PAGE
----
The amateur documentary filmmaker says he tried to make the best use of all the cameras available on the flight, which included ones at the tail, front and upper body of the plane. He avoided focusing on the ailing passenger, so as not to be intrusive, and instead tried to highlight unique aspects of the incident, such as the de-icing (removal of snow) of the plane before it took off from Keflavik International Airport. “The best part was that when we landed at JFK, the pilot announced that the passenger in Iceland was safe. A person’s life being saved was way too momentous for me, and the rest of us were only cheerful at the end of the tedious journey on being told this.”
Karackattu had gone to the US to deliver lectures at three universities and attend a screening of Guli’s Children — his documentary on the historic links between his native Kerala and China. For this maiden venture, the professor, whose areas of interest include Sino-Indian ties, carried out research for two years to trace the movement of people from Kerala to China in the 13th century. He is working on a second feature, Those 4 Years, to focus on the migration of the Chinese to southern India in the second half of the 19th century.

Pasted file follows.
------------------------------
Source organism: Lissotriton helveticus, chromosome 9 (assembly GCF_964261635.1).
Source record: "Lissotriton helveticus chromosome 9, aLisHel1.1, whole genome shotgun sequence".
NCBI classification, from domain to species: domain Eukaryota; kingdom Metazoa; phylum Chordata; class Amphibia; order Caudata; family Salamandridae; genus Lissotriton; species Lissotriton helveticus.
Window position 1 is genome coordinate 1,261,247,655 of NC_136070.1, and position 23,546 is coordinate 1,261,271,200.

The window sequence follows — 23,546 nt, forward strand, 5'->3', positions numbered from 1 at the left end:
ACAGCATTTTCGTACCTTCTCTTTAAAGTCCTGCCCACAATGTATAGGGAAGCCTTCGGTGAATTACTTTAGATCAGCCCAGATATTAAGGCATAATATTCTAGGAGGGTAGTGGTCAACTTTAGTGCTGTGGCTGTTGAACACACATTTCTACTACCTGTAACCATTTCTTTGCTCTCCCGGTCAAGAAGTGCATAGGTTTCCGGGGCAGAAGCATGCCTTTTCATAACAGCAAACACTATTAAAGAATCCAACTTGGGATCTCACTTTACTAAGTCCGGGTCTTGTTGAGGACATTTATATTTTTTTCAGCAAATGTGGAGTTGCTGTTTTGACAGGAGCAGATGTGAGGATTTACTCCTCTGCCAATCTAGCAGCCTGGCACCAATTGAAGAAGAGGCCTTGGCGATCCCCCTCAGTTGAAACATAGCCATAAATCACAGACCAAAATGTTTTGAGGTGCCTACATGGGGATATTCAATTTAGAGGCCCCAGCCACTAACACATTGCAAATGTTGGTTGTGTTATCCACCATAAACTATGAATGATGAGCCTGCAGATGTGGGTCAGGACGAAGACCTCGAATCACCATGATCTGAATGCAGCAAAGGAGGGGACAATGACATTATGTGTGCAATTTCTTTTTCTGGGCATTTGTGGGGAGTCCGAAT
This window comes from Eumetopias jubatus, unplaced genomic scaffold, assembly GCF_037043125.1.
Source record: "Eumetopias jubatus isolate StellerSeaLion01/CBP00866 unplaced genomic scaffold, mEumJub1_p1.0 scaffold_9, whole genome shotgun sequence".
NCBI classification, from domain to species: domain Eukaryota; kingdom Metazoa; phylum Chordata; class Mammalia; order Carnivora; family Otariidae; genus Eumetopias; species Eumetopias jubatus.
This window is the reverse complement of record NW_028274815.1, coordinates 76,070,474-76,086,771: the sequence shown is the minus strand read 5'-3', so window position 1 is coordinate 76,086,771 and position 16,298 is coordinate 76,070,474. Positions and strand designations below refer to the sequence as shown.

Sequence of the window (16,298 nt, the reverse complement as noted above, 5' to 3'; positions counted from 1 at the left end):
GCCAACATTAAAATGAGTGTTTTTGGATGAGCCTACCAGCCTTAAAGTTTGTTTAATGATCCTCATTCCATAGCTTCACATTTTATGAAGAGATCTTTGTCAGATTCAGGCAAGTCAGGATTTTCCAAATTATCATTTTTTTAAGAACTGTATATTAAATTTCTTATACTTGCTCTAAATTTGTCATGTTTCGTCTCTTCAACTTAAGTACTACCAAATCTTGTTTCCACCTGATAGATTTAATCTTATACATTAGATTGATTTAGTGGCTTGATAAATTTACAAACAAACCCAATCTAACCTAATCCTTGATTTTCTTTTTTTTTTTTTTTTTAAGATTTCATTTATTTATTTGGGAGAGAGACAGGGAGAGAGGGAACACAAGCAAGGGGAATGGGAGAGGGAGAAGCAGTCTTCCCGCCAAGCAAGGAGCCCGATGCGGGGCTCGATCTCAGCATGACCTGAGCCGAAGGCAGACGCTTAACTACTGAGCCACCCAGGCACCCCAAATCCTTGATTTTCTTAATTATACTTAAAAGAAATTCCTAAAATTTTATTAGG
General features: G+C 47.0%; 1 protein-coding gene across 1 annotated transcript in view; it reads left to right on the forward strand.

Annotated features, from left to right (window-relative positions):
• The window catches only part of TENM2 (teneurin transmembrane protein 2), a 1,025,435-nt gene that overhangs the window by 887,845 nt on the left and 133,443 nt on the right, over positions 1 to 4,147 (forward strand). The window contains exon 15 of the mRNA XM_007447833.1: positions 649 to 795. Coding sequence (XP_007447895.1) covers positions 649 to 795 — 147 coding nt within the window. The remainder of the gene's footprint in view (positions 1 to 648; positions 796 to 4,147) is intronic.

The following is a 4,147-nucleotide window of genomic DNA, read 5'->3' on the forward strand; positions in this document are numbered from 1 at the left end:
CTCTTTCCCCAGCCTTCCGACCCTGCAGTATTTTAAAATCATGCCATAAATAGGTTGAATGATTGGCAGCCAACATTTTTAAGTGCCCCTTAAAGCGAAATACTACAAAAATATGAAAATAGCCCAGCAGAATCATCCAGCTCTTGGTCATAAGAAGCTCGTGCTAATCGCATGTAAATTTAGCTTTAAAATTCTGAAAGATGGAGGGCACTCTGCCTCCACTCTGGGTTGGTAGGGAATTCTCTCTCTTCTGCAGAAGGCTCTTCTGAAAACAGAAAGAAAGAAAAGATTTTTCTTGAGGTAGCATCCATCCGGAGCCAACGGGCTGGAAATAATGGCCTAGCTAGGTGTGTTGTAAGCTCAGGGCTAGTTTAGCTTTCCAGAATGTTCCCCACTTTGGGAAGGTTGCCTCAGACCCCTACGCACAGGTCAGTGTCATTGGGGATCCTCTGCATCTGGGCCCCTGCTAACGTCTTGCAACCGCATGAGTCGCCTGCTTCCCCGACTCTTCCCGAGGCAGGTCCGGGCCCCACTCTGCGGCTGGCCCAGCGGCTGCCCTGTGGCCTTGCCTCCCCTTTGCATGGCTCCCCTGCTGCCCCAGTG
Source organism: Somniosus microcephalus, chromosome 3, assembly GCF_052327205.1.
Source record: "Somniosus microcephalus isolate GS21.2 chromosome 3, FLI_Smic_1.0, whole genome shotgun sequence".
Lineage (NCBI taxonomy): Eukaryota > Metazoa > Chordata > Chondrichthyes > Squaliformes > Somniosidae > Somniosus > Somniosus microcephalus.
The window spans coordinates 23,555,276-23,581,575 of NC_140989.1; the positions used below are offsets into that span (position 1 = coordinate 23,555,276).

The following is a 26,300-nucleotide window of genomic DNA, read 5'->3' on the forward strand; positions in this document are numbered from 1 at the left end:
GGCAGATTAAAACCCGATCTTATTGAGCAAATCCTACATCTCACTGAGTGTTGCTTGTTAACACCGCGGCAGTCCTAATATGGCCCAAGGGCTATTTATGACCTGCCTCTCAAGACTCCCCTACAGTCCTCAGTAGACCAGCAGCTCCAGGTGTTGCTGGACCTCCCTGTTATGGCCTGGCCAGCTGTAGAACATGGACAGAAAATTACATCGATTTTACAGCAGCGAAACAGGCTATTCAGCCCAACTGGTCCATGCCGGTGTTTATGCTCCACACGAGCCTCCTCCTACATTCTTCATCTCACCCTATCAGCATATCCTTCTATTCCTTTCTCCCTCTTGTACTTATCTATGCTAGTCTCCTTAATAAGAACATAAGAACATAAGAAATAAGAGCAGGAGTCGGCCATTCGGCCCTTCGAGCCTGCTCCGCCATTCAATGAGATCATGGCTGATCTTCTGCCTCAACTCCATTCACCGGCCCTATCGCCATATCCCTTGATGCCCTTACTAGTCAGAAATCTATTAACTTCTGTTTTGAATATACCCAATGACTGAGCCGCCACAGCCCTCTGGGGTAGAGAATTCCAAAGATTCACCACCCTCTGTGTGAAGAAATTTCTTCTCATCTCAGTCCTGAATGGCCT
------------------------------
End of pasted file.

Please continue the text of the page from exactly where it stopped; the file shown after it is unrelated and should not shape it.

Upon his return, Karackattu was clear that he did not want the moments he had captured to be buried in the memory card of his phone. And the airline deserved a message of gratitude, he felt, more so in a climate of all-pervasive negativity. Besides, as even the teacher admits, visual documentation not only reaches a wider audience it also works better than long reading lists and lectures.